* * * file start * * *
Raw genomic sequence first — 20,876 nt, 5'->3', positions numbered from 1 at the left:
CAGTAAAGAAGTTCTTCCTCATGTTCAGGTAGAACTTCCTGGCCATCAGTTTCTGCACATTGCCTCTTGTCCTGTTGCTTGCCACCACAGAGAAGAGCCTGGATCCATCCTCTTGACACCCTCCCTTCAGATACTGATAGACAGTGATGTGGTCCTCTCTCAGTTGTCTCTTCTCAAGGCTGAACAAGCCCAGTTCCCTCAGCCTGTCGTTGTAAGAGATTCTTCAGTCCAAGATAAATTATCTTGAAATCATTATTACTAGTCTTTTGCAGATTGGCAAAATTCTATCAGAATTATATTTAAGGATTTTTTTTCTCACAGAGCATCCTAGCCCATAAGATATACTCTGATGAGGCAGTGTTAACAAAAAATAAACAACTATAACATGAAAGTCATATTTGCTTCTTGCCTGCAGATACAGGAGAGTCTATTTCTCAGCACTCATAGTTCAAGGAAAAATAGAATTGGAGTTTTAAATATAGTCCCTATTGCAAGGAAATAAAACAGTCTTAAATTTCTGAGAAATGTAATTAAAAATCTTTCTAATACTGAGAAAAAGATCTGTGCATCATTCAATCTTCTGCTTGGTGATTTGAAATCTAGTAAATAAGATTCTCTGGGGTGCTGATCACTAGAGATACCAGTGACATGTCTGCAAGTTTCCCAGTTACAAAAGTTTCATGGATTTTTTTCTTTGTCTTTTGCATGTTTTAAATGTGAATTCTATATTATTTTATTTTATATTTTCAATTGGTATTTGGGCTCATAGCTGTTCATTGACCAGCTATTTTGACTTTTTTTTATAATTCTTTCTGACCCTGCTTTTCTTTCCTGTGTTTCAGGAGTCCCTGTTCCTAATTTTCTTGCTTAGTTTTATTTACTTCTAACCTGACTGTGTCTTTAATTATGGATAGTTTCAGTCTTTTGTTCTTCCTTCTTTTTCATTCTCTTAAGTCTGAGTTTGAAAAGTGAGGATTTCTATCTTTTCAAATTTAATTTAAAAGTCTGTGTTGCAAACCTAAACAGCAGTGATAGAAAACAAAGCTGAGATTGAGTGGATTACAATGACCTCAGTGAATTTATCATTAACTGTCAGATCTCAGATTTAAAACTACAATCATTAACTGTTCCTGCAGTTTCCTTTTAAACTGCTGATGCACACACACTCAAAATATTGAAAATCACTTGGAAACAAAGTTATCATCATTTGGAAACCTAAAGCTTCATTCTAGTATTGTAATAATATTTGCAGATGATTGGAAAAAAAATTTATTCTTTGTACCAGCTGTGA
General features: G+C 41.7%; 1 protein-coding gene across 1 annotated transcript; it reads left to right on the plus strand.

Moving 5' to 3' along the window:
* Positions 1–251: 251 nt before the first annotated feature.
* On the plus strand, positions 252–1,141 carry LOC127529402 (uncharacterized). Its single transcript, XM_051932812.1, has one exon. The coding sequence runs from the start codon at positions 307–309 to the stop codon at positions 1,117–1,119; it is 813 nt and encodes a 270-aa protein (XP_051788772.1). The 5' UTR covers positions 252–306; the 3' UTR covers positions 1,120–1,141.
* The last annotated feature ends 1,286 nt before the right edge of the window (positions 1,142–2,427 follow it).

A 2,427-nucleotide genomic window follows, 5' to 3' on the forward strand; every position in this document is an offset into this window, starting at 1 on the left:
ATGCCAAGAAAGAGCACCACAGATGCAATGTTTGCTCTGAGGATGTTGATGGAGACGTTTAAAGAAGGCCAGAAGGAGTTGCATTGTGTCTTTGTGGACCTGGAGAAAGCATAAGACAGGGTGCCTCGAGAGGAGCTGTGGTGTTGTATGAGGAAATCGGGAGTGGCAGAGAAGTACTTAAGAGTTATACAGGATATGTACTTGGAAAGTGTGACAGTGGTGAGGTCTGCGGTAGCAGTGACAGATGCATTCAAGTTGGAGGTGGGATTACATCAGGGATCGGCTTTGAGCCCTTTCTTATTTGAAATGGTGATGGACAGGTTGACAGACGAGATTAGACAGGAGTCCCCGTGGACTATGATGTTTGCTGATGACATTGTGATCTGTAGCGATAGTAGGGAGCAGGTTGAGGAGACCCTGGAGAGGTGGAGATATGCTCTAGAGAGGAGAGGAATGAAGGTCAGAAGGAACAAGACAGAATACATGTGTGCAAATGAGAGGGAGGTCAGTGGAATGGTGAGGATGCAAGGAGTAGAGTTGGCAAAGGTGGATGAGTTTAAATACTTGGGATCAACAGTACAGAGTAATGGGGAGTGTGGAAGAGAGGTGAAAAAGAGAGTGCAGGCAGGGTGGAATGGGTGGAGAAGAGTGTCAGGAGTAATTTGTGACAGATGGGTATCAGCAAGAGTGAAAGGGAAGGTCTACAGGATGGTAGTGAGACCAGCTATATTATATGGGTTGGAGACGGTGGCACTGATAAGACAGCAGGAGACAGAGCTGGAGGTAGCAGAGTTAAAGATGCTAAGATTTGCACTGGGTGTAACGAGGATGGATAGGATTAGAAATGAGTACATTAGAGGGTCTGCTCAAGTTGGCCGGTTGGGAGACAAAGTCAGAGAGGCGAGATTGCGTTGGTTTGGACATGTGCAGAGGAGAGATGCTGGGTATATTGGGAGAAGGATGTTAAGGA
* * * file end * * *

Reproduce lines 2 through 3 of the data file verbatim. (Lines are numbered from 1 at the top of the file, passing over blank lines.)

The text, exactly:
CAGTAAAGAAGTTCTTCCTCATGTTCAGGTAGAACTTCCTGGCCATCAGTTTCTGCACATTGCCTCTTGTCCTGTTGCTTGCCACCACAGAGAAGAGCCTGGATCCATCCTCTTGACACCCTCCCTTCAGATACTGATAGACAGTGATGTGGTCCTCTCTCAGTTGTCTCTTCTCAAGGCTGAACAAGCCCAGTTCCCTCAGCCTGTCGTTGTAAGAGATTCTTCAGTCCAAGATAAATTATCTTGAAATCATTATTACTAGTCTTTTGCAGATTGGCAAAATTCTATCAGAATTATATTTAAGGATTTTTTTTCTCACAGAGCATCCTAGCCCATAAGATATACTCTGATGAGGCAGTGTTAACAAAAAATAAACAACTATAACATGAAAGTCATATTTGCTTCTTGCCTGCAGATACAGGAGAGTCTATTTCTCAGCACTCATAGTTCAAGGAAAAATAGAATTGGAGTTTTAAATATAGTCCCTATTGCAAGGAAATAAAACAGTCTTAAATTTCTGAGAAATGTAATTAAAAATCTTTCTAATACTGAGAAAAAGATCTGTGCATCATTCAATCTTCTGCTTGGTGATTTGAAATCTAGTAAATAAGATTCTCTGGGGTGCTGATCACTAGAGATACCAGTGACATGTCTGCAAGTTTCCCAGTTACAAAAGTTTCATGGATTTTTTTCTTTGTCTTTTGCATGTTTTAAATGTGAATTCTATATTATTTTATTTTATATTTTCAATTGGTATTTGGGCTCATAGCTGTTCATTGACCAGCTATTTTGACTTTTTTTTATAATTCTTTCTGACCCTGCTTTTCTTTCCTGTGTTTCAGGAGTCCCTGTTCCTAATTTTCTTGCTTAGTTTTATTTACTTCTAACCTGACTGTGTCTTTAATTATGGATAGTTTCAGTCTTTTGTTCTTCCTTCTTTTTCATTCTCTTAAGTCTGAGTTTGAAAAGTGAGGATTTCTATCTTTTCAAATTTAATTTAAAAGTCTGTGTTGCAAACCTAAACAGCAGTGATAGAAAACAAAGCTGAGATTGAGTGGATTACAATGACCTCAGTGAATTTATCATTAACTGTCAGATCTCAGATTTAAAACTACAATCATTAACTGTTCCTGCAGTTTCCTTTTAAACTGCTGATGCACACACACTCAAAATATTGAAAATCACTTGGAAACAAAGTTATCATCATTTGGAAACCTAAAGCTTCATTCTAGTATTGTAATAATATTTGCAGATGATTGGAAAAAAAATTTATTCTTTGTACCAGCTGTGA
General features: G+C 41.7%; 1 protein-coding gene across 1 annotated transcript; it reads left to right on the plus strand.